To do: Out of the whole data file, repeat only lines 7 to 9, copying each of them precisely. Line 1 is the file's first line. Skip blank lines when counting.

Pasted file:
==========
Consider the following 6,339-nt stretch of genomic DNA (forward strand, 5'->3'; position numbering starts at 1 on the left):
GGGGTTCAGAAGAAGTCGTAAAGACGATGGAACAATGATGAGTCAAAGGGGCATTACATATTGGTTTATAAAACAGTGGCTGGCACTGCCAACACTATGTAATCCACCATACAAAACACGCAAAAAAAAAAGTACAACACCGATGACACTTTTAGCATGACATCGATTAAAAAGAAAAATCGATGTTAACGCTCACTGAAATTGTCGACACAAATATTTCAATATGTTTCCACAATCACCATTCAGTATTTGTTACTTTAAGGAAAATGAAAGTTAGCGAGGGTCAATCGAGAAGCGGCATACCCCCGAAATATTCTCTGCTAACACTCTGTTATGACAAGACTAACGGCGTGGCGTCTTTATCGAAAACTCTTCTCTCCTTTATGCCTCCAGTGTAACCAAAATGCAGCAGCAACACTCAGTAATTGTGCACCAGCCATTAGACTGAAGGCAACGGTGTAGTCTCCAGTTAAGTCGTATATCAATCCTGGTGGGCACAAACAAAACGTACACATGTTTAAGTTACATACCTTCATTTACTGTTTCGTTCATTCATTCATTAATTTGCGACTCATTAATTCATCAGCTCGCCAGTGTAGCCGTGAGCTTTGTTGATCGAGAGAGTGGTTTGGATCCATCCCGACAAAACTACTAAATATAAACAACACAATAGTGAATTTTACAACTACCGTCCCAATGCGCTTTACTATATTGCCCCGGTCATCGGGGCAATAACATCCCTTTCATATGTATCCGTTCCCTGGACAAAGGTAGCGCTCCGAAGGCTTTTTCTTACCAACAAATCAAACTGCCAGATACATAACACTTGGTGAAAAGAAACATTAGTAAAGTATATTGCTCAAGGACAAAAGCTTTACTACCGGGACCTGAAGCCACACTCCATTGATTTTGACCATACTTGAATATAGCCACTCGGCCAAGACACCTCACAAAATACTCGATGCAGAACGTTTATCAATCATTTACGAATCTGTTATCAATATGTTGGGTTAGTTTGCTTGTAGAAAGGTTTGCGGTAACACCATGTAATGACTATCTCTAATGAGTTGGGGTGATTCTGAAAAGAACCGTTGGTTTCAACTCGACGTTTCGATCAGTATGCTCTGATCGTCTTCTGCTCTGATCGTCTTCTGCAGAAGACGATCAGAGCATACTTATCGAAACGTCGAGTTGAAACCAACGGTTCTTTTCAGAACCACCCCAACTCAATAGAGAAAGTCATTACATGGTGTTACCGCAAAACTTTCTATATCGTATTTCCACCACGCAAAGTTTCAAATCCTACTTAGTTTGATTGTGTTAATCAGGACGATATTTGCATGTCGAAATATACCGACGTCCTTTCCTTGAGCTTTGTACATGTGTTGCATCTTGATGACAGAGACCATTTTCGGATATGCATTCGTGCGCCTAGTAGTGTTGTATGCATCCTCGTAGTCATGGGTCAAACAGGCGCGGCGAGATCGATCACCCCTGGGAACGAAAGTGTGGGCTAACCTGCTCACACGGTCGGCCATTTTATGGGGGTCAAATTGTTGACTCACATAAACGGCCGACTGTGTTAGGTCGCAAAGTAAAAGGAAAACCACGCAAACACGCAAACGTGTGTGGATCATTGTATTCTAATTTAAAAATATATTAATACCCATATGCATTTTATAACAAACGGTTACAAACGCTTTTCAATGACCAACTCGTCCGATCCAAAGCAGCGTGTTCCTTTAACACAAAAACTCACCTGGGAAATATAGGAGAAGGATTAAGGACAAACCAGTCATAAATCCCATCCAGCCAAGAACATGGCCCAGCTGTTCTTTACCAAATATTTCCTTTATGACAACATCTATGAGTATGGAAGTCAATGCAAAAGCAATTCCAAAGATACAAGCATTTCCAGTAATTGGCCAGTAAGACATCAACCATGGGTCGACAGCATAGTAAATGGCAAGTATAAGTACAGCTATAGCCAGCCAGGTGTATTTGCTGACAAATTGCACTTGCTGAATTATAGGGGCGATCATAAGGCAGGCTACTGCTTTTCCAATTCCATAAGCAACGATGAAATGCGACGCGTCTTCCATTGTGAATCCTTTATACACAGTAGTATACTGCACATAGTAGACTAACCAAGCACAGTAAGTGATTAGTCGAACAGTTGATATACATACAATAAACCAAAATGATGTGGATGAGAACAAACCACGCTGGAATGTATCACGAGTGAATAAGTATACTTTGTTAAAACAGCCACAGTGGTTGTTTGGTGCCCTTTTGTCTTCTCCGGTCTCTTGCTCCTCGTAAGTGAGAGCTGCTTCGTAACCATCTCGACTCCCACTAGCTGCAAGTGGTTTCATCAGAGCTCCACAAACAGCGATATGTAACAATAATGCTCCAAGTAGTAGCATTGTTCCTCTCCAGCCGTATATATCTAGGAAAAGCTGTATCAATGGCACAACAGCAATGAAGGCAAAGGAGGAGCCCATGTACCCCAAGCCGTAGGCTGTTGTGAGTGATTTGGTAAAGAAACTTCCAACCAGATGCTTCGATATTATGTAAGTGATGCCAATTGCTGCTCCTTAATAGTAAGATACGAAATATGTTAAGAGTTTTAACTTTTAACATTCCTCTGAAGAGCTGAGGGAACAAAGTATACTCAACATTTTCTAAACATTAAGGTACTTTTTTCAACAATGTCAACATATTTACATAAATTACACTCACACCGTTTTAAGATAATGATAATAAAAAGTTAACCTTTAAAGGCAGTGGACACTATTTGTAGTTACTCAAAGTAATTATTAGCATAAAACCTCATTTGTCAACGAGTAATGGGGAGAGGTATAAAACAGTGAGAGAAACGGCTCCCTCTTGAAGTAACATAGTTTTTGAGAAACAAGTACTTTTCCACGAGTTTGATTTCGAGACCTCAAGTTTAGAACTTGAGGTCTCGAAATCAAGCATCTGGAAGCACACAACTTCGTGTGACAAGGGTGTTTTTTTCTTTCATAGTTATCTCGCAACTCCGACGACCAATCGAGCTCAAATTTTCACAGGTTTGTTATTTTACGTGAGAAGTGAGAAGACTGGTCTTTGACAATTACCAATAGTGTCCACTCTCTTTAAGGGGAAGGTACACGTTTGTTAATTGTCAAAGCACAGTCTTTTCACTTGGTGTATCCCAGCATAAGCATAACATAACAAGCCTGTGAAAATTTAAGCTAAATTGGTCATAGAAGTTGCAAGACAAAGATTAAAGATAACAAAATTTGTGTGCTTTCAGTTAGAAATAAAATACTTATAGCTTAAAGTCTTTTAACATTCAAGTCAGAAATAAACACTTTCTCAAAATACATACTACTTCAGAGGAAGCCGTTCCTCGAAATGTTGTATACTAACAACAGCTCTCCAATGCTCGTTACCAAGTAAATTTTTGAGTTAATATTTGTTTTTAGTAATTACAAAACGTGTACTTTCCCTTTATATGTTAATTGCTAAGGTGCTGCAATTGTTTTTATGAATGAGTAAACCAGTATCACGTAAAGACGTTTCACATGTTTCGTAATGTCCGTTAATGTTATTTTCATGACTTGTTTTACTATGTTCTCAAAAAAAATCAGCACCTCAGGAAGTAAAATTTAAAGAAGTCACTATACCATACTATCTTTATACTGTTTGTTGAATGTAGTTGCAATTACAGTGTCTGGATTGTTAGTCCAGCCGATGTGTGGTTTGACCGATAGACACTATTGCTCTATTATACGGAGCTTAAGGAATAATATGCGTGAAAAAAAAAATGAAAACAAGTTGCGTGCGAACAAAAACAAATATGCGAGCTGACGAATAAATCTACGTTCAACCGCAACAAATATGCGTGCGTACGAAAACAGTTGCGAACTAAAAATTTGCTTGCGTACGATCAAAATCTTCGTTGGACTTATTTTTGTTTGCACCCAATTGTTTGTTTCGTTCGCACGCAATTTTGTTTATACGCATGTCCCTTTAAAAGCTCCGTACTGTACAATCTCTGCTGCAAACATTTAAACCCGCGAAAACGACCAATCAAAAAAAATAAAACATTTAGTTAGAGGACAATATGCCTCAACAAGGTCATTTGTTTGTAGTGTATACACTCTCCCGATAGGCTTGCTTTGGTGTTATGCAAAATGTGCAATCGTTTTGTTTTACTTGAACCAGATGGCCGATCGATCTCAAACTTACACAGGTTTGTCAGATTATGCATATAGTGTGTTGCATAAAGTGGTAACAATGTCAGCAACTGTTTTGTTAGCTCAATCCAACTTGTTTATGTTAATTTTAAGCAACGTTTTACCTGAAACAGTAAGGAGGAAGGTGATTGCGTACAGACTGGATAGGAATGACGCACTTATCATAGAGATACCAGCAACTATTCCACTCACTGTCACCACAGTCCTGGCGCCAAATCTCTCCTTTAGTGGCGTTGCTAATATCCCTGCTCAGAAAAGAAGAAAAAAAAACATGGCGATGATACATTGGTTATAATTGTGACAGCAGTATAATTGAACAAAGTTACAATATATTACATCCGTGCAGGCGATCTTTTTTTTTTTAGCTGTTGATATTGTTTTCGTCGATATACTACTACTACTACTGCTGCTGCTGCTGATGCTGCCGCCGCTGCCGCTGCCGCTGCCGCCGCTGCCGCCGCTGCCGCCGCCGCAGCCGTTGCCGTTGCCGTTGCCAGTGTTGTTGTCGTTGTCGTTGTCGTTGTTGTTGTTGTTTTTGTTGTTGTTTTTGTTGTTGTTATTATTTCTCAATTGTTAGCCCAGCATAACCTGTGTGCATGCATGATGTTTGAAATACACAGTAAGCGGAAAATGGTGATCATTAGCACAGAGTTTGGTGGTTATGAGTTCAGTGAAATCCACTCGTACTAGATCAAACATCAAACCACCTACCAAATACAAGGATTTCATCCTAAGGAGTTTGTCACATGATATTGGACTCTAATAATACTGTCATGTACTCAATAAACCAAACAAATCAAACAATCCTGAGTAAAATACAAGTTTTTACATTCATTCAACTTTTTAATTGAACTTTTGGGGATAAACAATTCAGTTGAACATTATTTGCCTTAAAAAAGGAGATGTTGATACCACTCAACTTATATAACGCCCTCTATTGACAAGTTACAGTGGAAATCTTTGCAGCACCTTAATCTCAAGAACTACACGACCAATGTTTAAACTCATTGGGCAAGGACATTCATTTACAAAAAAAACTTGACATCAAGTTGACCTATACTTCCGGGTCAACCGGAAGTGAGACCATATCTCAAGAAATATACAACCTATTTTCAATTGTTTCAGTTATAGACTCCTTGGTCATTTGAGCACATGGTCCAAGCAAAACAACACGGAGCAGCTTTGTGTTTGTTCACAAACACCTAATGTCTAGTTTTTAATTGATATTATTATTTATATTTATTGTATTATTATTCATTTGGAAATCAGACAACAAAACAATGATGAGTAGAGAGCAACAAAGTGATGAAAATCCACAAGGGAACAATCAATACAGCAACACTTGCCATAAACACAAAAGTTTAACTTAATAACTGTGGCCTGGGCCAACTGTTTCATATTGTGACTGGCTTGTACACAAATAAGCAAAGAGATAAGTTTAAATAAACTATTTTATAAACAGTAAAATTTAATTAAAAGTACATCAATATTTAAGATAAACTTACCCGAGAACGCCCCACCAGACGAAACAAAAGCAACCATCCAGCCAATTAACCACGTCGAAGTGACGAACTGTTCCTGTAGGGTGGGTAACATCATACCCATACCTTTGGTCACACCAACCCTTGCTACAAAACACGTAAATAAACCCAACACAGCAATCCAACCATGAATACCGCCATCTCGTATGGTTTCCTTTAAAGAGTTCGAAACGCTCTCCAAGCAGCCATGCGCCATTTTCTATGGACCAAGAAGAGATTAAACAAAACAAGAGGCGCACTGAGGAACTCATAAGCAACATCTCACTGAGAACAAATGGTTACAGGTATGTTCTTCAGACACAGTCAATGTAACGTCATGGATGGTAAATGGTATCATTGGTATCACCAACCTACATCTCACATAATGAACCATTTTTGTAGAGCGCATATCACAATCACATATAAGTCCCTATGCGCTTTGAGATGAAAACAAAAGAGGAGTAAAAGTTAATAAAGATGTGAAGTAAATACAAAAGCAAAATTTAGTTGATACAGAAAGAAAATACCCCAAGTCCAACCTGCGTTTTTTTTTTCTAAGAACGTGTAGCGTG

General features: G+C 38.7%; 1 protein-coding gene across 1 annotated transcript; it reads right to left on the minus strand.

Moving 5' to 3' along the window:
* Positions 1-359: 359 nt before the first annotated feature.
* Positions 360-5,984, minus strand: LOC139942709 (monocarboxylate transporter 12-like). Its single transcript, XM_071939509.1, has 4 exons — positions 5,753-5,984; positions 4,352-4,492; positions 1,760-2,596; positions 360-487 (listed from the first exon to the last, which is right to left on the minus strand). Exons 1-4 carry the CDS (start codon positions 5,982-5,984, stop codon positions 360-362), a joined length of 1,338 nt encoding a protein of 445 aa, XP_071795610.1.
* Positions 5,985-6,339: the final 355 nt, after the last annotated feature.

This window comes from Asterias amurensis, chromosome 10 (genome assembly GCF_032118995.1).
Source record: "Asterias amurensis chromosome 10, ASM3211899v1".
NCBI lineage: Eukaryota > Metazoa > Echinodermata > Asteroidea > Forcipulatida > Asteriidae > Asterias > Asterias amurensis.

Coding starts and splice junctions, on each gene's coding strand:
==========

* Positions 5,985-6,339: the final 355 nt, after the last annotated feature.

This window comes from Asterias amurensis, chromosome 10 (genome assembly GCF_032118995.1).
Source record: "Asterias amurensis chromosome 10, ASM3211899v1".